interview by Erin Nuttall
Sidewriting Takeover brings together writers of picture books, middle grade, and young adult works to explore how writing outside of a draft can help deepen your drafts and revisions. Each writer shares an exercise that they’ve found helpful. If you missed our initial post: START HERE.
Mary Winn is as hilarious and generous in person as she is in her writing. If you’re looking for something funny, heartfelt, and a little absurd, you’re looking for one of her books. She is a strong plotter whose work ethic I’d like to steal. –Erin
KidLit Craft: How has sidewriting become a part of your writing process? Were you always a sidewriter?
Mary Winn Heider: I was definitely NOT always a side writer—I pushed back on it for years. I’m a veeeery slow writer. So when I was starting out, sidewriting felt like an interminable detour before getting to my story and, in general, a big momentum killer.
My attitude changed while I was writing a story that got so stuck in the mud I wasn’t sure I could get it out. I decided to try sidewriting, and miraculously (or in fact, not at all miraculously, but in fact very logically) it worked! And now that I’ve been writing a little longer, I’ve found a bit more patience for setting aside time for sidewriting before I get to a point of desperation. Now I actually enjoy taking my time and figuring out the story and not just absolutely pantsing it. (And of course it ends up that when I do the sidewriting, I figure out my story faster.)
KLC: At what points in the process of writing a novel do you do the most sidewriting?
MWH: Definitely before I start, and then sporadically while I’m drafting. I don’t do very much once I’m revising.
KLC: How does sidewriting help you?
MWH: It sounds counterintuitive, but sidewriting keeps me on track. I use it to figure out what choices my characters will make in the given circumstances. And I use it when I don’t understand the profluence of the plot, when I can’t figure out how exactly it’s going to move forward.
KLC: As a teacher, how do you ask/encourage students to engage with sidewriting?
MWH: I use a huge reservoir of prompts, ranging from very sensible (like write an internal monologue for a secondary character) to slightly more ridiculous (like what are the ten worst ways your story could end). I’m really aware of how much I struggled with sidewriting, and so I try to keep it from feeling like a huge commitment. And when we’re open to it, it can help in unexpected ways. I did the ten worst exercise for LOSERS, and then realized that I actually needed the book to end in the exact opposite of one of those ten worst. So it really influenced the story, even though it seems like a goof.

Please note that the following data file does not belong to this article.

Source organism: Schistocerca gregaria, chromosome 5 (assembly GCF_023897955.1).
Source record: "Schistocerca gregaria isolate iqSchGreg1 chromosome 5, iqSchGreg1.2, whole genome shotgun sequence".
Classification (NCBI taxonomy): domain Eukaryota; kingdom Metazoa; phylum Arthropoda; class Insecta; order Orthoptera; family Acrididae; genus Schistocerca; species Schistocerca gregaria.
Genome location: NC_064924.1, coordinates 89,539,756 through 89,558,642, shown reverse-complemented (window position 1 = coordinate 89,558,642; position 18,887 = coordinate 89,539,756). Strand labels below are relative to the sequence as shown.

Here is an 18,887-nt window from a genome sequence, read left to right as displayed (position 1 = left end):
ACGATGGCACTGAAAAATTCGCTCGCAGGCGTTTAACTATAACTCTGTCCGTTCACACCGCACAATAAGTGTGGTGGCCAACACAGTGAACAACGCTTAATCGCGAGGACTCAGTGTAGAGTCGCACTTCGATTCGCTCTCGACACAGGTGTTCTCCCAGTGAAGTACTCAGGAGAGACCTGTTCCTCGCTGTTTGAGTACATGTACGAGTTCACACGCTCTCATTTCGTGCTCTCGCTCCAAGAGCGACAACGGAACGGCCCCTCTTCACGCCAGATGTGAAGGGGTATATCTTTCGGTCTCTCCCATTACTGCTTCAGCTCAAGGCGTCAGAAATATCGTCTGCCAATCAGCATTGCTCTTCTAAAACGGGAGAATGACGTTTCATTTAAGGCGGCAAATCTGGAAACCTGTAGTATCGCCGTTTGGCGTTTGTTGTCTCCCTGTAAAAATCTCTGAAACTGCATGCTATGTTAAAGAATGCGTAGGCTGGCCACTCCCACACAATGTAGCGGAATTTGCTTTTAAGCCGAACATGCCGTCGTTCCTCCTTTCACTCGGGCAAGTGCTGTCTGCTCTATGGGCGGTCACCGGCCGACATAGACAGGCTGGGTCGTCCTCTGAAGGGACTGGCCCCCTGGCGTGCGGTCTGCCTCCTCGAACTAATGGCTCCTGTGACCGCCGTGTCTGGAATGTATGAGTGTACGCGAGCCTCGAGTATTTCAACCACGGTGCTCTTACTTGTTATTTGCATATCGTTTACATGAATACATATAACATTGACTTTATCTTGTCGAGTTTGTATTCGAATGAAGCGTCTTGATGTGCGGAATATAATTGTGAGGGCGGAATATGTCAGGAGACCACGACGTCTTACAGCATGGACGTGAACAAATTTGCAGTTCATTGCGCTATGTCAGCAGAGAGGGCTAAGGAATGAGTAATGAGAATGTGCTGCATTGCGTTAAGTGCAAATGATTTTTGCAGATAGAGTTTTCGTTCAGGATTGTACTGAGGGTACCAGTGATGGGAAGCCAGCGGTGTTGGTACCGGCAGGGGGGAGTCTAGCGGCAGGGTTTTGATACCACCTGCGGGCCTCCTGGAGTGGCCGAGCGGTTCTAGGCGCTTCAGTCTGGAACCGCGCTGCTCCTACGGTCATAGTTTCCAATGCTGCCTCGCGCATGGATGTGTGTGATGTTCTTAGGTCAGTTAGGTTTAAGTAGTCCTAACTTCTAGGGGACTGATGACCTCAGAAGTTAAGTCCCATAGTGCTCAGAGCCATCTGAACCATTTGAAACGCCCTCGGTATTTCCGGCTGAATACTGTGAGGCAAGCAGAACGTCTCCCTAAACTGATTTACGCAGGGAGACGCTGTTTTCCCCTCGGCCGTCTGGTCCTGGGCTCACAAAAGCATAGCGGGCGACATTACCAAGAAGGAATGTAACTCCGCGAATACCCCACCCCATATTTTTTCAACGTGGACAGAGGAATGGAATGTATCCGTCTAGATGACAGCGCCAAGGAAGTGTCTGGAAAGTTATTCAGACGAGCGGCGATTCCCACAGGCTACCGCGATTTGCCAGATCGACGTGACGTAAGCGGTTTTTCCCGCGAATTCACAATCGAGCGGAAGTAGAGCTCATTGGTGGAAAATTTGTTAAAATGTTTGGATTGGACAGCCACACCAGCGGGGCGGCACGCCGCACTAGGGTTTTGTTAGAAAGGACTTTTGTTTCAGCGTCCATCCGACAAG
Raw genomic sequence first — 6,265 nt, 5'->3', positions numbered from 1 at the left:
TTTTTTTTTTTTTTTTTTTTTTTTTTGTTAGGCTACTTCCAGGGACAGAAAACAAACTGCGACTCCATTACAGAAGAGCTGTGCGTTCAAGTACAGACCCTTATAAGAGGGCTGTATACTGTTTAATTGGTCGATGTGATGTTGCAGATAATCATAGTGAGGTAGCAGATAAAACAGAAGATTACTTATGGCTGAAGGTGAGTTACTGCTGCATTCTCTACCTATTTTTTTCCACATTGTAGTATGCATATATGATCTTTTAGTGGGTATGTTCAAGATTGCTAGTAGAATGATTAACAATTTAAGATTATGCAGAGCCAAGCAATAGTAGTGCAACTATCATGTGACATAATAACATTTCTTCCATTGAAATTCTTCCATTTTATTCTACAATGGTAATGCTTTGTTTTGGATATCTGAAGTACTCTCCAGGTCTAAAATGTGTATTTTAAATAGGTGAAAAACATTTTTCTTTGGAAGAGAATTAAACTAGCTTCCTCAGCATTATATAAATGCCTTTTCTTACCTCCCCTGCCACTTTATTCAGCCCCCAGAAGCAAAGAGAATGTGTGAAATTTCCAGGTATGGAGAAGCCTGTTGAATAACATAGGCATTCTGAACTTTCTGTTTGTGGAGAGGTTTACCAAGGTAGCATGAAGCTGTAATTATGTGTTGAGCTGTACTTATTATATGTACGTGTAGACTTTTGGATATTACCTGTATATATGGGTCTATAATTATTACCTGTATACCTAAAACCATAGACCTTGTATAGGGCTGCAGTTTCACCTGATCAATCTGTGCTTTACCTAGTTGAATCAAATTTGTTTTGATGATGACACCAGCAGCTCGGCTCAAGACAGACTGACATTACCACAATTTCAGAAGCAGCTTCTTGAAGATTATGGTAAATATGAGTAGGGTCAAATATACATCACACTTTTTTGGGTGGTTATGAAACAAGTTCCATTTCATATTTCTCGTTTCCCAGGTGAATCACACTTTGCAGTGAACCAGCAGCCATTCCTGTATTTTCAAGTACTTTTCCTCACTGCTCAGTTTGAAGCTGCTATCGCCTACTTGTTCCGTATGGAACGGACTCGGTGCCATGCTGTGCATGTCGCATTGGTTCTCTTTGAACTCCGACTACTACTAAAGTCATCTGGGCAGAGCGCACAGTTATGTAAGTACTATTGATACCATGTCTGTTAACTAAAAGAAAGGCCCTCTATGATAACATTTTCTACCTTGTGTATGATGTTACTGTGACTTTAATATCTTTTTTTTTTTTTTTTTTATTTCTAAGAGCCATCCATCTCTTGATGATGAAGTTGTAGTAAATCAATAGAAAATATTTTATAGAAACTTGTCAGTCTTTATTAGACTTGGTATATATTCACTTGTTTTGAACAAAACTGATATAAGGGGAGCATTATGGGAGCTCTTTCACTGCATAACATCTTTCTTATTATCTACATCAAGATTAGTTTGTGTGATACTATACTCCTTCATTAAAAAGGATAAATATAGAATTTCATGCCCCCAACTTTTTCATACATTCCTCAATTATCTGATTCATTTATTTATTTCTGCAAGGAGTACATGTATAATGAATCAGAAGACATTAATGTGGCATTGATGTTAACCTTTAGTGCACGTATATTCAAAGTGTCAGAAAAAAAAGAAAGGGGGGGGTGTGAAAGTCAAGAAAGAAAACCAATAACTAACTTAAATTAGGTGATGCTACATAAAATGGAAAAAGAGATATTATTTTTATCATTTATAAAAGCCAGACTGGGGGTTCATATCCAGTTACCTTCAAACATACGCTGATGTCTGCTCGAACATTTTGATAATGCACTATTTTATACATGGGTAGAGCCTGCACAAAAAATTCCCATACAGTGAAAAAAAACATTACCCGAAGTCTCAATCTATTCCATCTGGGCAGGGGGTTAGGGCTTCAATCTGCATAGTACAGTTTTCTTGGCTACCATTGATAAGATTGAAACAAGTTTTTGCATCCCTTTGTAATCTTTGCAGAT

Sidewriting Challenge: Gossip Version
The sidewriting exercise I rely on most is really simple. I write a messy, gossipy version of my story (or scene or conflict). I handwrite it, like it’s a note I might pass in class, and I allow myself plenty of gossipy digressions. It simultaneously lets me to see what might be going on at the outskirts of my story (feelings and tensions that might affect the main action), and it pares down the main plot itself, so I can very basically tie each important moment to the next. I’ve developed a kind of outlining process I love, but sometimes I really crave the structure of gossip, the way it’s built on cause and effect.
KLC: Thanks, Mary Winn! Readers–try your hand at a gossipy version of your story and let us know how it goes!
Mary Winn Heider is the author of the middle grade novel THE LOSERS AT THE CENTER OF THE GALAXY, about a tuba-playing brother and scientist sister coping with the disappearance of their dad as they solve a mystery. It’s new out this March and it has already garnered multiple starred reviews. She also wrote the middle grade novel THE MORTIFICATION OF FOVEA MUNSON, a middle grade novel loosely based on her time working in a real-life cadaver lab. Her first picture book, THE UNICORNS WHO SAVED CHRISTMAS, was released in 2020. She is currently working on a commissioned theatrical adaptation of FOVEA for The Kennedy Center. Mary Winn has an MFA from Vermont College of Fine Arts, and she lives in Chicago, where she teaches creative writing residencies with Playmakers Lab, performs at theaters around the city, and sometimes helps out at The Mystery League. Mary Winn is represented by Tina Dubois at ICM.
For more of our Sidewriting Takeover series, check out these posts:
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Erin Nuttall holds an MFA in Writing for Children and Young Adults from Vermont College of Fine Arts and is an active member of SCBWI and ALAN. She lives outside of Chicago with her family where she writes stories for middle grade and young adult readers that offer a humorous take on friendship, identity, feminism, and romance.